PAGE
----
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Why upconverting DVD players can be a gimmick

Ben Drawbaugh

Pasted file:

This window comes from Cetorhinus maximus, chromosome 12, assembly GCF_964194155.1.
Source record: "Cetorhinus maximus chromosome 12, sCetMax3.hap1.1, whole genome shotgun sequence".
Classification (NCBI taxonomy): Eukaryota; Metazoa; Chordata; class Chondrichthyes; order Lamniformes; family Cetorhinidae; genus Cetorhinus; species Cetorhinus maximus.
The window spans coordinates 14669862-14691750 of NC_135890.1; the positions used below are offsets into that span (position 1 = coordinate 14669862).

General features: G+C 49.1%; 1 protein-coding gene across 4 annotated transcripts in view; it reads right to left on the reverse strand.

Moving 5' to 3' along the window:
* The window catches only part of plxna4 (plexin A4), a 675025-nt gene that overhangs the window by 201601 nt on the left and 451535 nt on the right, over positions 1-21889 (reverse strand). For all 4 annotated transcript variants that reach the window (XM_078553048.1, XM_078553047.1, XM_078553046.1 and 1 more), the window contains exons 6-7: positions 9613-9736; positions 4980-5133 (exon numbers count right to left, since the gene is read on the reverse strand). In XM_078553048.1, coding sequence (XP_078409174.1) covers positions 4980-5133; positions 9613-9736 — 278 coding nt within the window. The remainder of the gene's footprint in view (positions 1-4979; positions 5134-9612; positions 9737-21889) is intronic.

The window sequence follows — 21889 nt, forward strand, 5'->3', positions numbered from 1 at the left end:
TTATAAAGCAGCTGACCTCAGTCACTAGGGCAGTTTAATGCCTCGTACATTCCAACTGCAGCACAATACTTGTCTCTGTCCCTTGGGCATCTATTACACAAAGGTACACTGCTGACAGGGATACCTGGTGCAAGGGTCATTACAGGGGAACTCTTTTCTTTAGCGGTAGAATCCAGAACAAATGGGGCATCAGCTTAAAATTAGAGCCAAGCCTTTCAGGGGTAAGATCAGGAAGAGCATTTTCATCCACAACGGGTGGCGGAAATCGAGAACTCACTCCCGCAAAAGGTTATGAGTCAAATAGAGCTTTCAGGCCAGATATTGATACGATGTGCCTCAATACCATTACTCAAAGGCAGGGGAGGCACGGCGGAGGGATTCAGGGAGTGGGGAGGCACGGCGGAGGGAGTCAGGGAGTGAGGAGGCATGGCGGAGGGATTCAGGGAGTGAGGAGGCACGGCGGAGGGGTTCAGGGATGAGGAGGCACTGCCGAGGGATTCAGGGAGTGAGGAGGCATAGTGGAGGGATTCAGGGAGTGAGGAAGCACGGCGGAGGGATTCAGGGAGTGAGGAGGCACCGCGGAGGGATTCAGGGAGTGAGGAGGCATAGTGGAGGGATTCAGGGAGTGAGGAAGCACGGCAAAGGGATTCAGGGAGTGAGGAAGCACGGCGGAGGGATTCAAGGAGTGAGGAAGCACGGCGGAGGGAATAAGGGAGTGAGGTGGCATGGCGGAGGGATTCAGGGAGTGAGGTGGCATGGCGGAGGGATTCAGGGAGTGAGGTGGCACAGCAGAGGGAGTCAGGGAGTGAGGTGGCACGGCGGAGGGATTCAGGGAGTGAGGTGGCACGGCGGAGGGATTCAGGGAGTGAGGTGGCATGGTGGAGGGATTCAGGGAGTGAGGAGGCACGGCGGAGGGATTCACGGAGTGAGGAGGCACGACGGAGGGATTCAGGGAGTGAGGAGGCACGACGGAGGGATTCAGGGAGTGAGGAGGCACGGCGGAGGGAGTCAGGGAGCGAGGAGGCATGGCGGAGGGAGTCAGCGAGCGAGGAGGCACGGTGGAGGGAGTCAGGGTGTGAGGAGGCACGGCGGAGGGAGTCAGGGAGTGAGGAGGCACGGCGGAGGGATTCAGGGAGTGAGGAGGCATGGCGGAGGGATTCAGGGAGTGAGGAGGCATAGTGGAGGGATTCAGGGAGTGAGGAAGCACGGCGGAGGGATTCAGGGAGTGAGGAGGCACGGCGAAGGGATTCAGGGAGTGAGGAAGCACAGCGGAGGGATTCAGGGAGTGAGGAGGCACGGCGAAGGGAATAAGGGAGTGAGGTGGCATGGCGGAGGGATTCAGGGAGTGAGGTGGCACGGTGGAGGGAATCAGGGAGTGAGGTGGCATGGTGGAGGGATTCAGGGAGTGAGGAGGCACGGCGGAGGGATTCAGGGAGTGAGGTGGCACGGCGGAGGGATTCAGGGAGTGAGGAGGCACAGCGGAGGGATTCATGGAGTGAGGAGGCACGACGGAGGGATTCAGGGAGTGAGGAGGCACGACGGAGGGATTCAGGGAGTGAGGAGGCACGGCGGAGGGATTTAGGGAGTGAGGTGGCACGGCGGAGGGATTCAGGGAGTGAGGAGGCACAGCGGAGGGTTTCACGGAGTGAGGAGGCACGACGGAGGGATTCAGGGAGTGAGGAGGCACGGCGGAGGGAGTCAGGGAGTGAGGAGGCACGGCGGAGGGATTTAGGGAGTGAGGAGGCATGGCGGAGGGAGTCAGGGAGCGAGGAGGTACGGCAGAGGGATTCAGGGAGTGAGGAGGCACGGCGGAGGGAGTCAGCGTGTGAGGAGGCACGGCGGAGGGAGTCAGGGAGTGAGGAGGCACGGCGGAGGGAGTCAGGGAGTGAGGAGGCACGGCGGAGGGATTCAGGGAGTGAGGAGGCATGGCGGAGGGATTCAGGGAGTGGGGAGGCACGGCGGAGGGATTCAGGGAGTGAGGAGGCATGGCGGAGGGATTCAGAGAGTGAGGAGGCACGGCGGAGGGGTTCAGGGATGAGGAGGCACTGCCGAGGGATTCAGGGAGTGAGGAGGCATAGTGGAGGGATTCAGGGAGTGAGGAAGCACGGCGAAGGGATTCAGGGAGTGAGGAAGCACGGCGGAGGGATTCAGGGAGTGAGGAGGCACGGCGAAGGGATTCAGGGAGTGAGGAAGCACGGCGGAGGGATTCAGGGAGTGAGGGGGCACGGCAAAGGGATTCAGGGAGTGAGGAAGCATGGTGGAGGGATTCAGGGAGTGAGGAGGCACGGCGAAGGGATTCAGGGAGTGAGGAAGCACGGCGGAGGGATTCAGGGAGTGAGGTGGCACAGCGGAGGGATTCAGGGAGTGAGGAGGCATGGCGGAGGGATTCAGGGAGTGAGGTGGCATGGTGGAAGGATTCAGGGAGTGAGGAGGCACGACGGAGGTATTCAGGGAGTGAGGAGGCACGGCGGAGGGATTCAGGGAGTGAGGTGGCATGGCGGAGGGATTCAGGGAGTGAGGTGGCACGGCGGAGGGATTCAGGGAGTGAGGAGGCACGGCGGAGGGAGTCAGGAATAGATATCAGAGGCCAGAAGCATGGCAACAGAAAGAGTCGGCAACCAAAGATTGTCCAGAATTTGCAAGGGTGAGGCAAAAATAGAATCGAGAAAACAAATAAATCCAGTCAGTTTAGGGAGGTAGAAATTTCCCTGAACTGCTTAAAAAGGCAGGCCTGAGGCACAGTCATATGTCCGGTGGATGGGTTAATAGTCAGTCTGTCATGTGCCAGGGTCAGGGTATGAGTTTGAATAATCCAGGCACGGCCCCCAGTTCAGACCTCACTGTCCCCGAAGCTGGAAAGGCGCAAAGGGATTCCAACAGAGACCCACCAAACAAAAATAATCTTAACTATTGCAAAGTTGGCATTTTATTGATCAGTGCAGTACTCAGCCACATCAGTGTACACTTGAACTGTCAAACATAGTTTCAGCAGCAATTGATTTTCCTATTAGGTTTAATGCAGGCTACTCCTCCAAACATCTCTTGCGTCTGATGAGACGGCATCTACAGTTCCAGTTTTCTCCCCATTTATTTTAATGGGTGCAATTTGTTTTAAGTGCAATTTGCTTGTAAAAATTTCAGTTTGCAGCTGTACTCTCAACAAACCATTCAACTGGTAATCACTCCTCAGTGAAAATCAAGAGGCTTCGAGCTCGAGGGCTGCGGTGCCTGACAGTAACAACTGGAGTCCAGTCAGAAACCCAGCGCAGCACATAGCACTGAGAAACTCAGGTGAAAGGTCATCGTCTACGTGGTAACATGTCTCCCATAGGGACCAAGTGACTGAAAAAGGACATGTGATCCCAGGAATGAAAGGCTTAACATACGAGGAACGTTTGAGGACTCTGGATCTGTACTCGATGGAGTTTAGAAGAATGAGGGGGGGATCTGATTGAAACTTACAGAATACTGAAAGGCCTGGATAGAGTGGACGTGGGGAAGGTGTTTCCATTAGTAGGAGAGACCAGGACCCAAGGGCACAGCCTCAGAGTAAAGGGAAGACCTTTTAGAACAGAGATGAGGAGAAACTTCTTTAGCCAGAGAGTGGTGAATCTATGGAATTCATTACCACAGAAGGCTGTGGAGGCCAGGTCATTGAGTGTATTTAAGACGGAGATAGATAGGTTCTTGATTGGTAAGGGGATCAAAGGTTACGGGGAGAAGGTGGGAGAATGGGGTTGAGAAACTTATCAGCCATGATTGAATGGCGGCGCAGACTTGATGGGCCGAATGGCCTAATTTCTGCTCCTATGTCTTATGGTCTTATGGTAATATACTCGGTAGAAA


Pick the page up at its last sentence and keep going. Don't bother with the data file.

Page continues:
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DVDs have changed the way we watch movies and our favorite TV shows, and while the picture quality was the best we could find for some time, DVDs are not HD. It makes perfect sense for us to want to do whatever we can to make our DVDs look better on our HDTVs, and consumer electronics companies know this, but do upconverting DVD players really make DVDs look better? The answer is sometimes; but why not always? The reason why upscaling a DVD can be a gimmick, is because your HDTV already has a scaler built into it. An HDTV has to have a scaler built in, because there are so many formats and digital TVs can only display one resolution natively, everything else has to be scaled. This isn't the only video that gets scaled, believe it or not most 720p TVs scale 720p content too. The reason isn't a good one, but none the less, the reason is overscan. While there really isn't a good reason for overscan on HDTVs, there used to be, so manufactures actually engineer overscan into their TVs. Sure some newer TVs support 1:1 pixel mapping, but it is almost never the default, if it's supported at all. So now that we understand that all the signals are already being scaled, using a DVD player that scales actually makes the image get scaled twice, and as we all know, anytime you mess with a digital image, you risk mucking it up. Just like anything else in life, no two scalers are created equally, and if the scaler in your DVD player is better than the one in your TV, you are sure to see better results despite the dual conversion. Either way, in a perfect world you would watch a 1080p movie on a 1080p HDTV with 1:1 pixel mapping enabled, and enjoy the movie as it was intended, but in the end, it is really about what looks best to you.

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